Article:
Twelve Rules for Owning an Independent Preschooler

Those of us with young children who have entered into the “I do it MYSELF” phase have come to understand a great irony of life. We spend the first few years of parenthood imagining a future in which we don’t have to do every little thing for our children. We long for the day when butts will be wiped by hands other than our own, when we no longer have to force limp limbs into coats or kicking feet into shoes. We say things like, “life will just be so much easier when she starts getting dressed herself.”

Then one day, your child will decide to get dressed all by herself. And on that day, you will come to know the true agony of watching a three-year-old trying to remove her day clothes and put on underpants and a pair of footed, zippered pajamas with no help. At all.

And woe betide you if you do try to help. In fact, offering to help is such a rookie mistake that, if made a second time, you really do deserve the wrath your offer will ignite.

Unfortunately for us parents, surviving a preschooler’s attempts at independence isn’t as easy as just withholding your assistance. Oh no. There is a host of rules that you must follow in order to survive your day unscathed. I have broken these rules more times than I can count, and I have suffered accordingly.

Rule #1: Do not offer to help. This is the most basic rule, and really should go without saying. But I am saying it anyway.

Rule #2: Do not attempt to provide child with items necessary for task completion. Don’t you dare give her those socks!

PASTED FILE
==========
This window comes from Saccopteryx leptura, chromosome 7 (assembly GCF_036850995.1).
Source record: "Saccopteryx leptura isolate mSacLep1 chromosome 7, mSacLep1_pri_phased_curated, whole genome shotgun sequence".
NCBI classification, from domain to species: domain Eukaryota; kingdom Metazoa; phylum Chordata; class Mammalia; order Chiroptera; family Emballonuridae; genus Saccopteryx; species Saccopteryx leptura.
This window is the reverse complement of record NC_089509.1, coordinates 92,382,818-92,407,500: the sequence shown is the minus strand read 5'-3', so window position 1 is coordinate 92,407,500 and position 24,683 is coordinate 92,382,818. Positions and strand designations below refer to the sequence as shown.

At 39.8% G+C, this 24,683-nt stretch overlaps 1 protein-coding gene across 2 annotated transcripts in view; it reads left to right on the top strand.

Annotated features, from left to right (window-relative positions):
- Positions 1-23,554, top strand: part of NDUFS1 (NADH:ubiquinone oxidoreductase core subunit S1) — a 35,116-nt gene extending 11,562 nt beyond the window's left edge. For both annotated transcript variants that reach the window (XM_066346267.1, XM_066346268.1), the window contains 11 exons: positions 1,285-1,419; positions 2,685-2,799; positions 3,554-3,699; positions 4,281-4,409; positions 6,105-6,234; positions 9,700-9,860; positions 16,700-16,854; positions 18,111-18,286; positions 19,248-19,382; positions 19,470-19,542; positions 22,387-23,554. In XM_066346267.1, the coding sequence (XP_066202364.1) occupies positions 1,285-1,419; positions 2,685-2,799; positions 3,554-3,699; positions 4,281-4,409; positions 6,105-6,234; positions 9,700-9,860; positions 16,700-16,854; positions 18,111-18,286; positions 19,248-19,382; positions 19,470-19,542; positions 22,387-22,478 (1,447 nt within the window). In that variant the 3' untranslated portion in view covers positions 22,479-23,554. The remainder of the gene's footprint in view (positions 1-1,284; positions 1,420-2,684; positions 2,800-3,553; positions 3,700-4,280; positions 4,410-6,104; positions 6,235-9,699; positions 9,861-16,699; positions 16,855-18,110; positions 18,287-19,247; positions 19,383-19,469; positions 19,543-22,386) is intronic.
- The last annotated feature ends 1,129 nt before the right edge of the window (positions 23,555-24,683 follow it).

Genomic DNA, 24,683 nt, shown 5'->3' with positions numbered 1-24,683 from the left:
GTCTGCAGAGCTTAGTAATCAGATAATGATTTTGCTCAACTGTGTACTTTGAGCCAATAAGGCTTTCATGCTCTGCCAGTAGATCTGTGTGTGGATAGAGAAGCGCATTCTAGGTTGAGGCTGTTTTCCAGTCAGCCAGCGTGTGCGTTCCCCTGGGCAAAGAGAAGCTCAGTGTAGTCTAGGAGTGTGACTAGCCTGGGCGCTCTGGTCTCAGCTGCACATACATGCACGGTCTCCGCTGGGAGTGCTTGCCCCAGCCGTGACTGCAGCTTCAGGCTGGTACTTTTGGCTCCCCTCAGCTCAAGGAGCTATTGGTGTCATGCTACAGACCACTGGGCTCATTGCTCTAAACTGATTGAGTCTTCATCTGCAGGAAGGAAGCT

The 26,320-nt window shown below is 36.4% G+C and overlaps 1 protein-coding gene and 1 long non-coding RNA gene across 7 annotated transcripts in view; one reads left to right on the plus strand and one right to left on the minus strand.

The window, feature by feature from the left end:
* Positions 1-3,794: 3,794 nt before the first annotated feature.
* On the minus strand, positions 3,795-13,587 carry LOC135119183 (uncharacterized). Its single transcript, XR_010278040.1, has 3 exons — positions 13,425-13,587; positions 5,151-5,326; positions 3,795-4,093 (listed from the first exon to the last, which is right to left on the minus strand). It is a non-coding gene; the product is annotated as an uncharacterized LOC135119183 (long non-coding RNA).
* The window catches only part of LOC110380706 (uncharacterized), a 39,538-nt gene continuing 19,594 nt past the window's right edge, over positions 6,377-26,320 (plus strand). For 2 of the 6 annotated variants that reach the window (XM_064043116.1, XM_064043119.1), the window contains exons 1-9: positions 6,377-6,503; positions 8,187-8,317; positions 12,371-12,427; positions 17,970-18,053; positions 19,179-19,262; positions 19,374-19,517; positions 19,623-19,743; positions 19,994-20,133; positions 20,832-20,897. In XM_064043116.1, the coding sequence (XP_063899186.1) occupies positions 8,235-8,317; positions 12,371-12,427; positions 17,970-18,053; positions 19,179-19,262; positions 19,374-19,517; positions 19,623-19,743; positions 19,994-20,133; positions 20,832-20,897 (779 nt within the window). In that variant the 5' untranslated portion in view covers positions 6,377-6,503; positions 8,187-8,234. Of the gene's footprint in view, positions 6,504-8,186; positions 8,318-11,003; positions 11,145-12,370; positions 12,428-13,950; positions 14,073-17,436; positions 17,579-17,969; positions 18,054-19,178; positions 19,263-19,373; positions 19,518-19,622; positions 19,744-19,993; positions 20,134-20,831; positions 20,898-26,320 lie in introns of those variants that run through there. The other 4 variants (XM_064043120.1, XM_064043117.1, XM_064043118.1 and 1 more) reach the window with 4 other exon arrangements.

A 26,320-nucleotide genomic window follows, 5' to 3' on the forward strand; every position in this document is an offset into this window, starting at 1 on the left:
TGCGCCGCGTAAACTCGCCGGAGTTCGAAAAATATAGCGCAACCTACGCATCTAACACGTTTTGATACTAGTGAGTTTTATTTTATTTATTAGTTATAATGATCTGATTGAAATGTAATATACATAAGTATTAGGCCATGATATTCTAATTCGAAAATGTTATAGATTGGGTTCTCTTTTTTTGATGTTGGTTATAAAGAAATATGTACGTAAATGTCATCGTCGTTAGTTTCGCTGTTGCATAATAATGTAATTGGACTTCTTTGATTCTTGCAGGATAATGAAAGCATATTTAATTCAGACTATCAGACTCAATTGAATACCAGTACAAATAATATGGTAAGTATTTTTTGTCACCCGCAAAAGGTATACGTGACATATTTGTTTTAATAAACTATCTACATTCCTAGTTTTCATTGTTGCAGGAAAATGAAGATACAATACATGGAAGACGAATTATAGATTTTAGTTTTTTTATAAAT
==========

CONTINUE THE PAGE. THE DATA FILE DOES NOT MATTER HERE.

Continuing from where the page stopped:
Rule #3: Do not look directly at items necessary for task completion.

Rule #4: Do not think about items necessary for task completion. They read minds.

Rule #5: Do not compliment child. They can sense an unspoken offer for help.

Rule #6: Do not provide suggestions or advice of any kind. Even though there is a nearly 100% chance that she will drop the entire bowl of Cheez-its into the toilet if she brings them into the bathroom with her.

Rule #7: Do not speak to child.

Rule #8 Do not make eye contact with child. Again, they read minds.

Rule #9: Do not look in child’s general direction.

Rule #10: Do not attempt even the smallest tug of the child’s shirt, even though her head is stuck and she is about to fall of the bed.

Rule #11: Do not breathe the same air as child. She can hear your frustration in every sharp intake of breath.

Rule #12: Do not exist in near proximity to child.

The consequences of breaking any of these rules will be that she has to do it. all. over. again. Including the part where she gets her head stuck in the shirt.

Basically, just leave the room with your eyes closed and your ears covered. Stand with your back toward the general direction of your child. Do not think about your child until she has completed the task and given you express permission to address her. Unless, of course, the child with her head stuck in her shirt does fall of the bed, in which case why didn’t you offer to help you terrible, neglectful parent?!

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See? She can do it all. by. herself. (It was 80 degrees and sunny.)

 

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